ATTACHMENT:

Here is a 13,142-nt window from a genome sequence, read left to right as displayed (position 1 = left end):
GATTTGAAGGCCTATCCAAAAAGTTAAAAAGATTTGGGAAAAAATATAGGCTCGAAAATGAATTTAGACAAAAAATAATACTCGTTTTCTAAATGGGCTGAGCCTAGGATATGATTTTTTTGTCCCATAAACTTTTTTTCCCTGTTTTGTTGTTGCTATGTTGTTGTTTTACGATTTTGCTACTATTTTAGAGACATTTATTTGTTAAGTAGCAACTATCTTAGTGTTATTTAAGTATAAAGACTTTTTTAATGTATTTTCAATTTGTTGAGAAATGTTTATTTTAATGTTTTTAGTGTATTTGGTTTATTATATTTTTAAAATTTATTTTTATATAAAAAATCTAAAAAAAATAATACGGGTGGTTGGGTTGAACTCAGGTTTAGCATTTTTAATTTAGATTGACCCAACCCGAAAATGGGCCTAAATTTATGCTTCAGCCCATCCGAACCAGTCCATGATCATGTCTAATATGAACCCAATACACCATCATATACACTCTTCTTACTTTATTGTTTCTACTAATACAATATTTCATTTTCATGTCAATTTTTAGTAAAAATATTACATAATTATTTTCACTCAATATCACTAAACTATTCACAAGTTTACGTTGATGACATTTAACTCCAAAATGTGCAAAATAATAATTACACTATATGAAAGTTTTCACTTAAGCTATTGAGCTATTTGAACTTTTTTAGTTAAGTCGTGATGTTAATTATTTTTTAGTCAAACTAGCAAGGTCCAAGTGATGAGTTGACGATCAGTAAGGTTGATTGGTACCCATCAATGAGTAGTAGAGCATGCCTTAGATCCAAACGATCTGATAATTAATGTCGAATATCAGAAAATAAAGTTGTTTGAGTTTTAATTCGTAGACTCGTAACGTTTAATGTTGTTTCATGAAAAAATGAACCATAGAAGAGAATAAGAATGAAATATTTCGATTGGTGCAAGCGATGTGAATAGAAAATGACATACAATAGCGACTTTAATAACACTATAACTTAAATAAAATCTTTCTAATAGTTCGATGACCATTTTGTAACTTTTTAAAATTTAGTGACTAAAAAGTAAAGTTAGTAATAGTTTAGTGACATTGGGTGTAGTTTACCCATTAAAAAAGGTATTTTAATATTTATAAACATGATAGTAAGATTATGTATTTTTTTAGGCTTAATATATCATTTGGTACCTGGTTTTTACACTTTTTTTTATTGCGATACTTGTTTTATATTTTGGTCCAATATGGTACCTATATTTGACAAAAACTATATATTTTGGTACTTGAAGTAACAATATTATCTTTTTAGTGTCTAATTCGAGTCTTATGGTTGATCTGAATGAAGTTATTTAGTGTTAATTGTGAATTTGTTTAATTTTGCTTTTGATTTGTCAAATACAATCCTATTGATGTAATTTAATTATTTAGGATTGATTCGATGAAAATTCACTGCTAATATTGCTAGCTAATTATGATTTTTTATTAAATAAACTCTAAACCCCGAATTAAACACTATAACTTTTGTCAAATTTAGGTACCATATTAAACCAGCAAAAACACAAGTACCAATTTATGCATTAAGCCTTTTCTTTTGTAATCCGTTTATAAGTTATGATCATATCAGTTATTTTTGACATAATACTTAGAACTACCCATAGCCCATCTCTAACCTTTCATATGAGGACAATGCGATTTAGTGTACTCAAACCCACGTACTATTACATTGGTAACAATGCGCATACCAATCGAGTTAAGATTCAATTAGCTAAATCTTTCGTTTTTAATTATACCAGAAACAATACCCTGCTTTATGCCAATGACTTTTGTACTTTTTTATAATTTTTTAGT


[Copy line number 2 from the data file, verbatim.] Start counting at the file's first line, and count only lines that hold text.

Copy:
GATTTGAAGGCCTATCCAAAAAGTTAAAAAGATTTGGGAAAAAATATAGGCTCGAAAATGAATTTAGACAAAAAATAATACTCGTTTTCTAAATGGGCTGAGCCTAGGATATGATTTTTTTGTCCCATAAACTTTTTTTCCCTGTTTTGTTGTTGCTATGTTGTTGTTTTACGATTTTGCTACTATTTTAGAGACATTTATTTGTTAAGTAGCAACTATCTTAGTGTTATTTAAGTATAAAGACTTTTTTAATGTATTTTCAATTTGTTGAGAAATGTTTATTTTAATGTTTTTAGTGTATTTGGTTTATTATATTTTTAAAATTTATTTTTATATAAAAAATCTAAAAAAAATAATACGGGTGGTTGGGTTGAACTCAGGTTTAGCATTTTTAATTTAGATTGACCCAACCCGAAAATGGGCCTAAATTTATGCTTCAGCCCATCCGAACCAGTCCATGATCATGTCTAATATGAACCCAATACACCATCATATACACTCTTCTTACTTTATTGTTTCTACTAATACAATATTTCATTTTCATGTCAATTTTTAGTAAAAATATTACATAATTATTTTCACTCAATATCACTAAACTATTCACAAGTTTACGTTGATGACATTTAACTCCAAAATGTGCAAAATAATAATTACACTATATGAAAGTTTTCACTTAAGCTATTGAGCTATTTGAACTTTTTTAGTTAAGTCGTGATGTTAATTATTTTTTAGTCAAACTAGCAAGGTCCAAGTGATGAGTTGACGATCAGTAAGGTTGATTGGTACCCATCAATGAGTAGTAGAGCATGCCTTAGATCCAAACGATCTGATAATTAATGTCGAATATCAGAAAATAAAGTTGTTTGAGTTTTAATTCGTAGACTCGTAACGTTTAATGTTGTTTCATGAAAAAATGAACCATAGAAGAGAATAAGAATGAAATATTTCGATTGGTGCAAGCGATGTGAATAGAAAATGACATACAATAGCGACTTTAATAACACTATAACTTAAATAAAATCTTTCTAATAGTTCGATGACCATTTTGTAACTTTTTAAAATTTAGTGACTAAAAAGTAAAGTTAGTAATAGTTTAGTGACATTGGGTGTAGTTTACCCATTAAAAAAGGTATTTTAATATTTATAAACATGATAGTAAGATTATGTATTTTTTTAGGCTTAATATATCATTTGGTACCTGGTTTTTACACTTTTTTTTATTGCGATACTTGTTTTATATTTTGGTCCAATATGGTACCTATATTTGACAAAAACTATATATTTTGGTACTTGAAGTAACAATATTATCTTTTTAGTGTCTAATTCGAGTCTTATGGTTGATCTGAATGAAGTTATTTAGTGTTAATTGTGAATTTGTTTAATTTTGCTTTTGATTTGTCAAATACAATCCTATTGATGTAATTTAATTATTTAGGATTGATTCGATGAAAATTCACTGCTAATATTGCTAGCTAATTATGATTTTTTATTAAATAAACTCTAAACCCCGAATTAAACACTATAACTTTTGTCAAATTTAGGTACCATATTAAACCAGCAAAAACACAAGTACCAATTTATGCATTAAGCCTTTTCTTTTGTAATCCGTTTATAAGTTATGATCATATCAGTTATTTTTGACATAATACTTAGAACTACCCATAGCCCATCTCTAACCTTTCATATGAGGACAATGCGATTTAGTGTACTCAAACCCACGTACTATTACATTGGTAACAATGCGCATACCAATCGAGTTAAGATTCAATTAGCTAAATCTTTCGTTTTTAATTATACCAGAAACAATACCCTGCTTTATGCCAATGACTTTTGTACTTTTTTATAATTTTTTAGT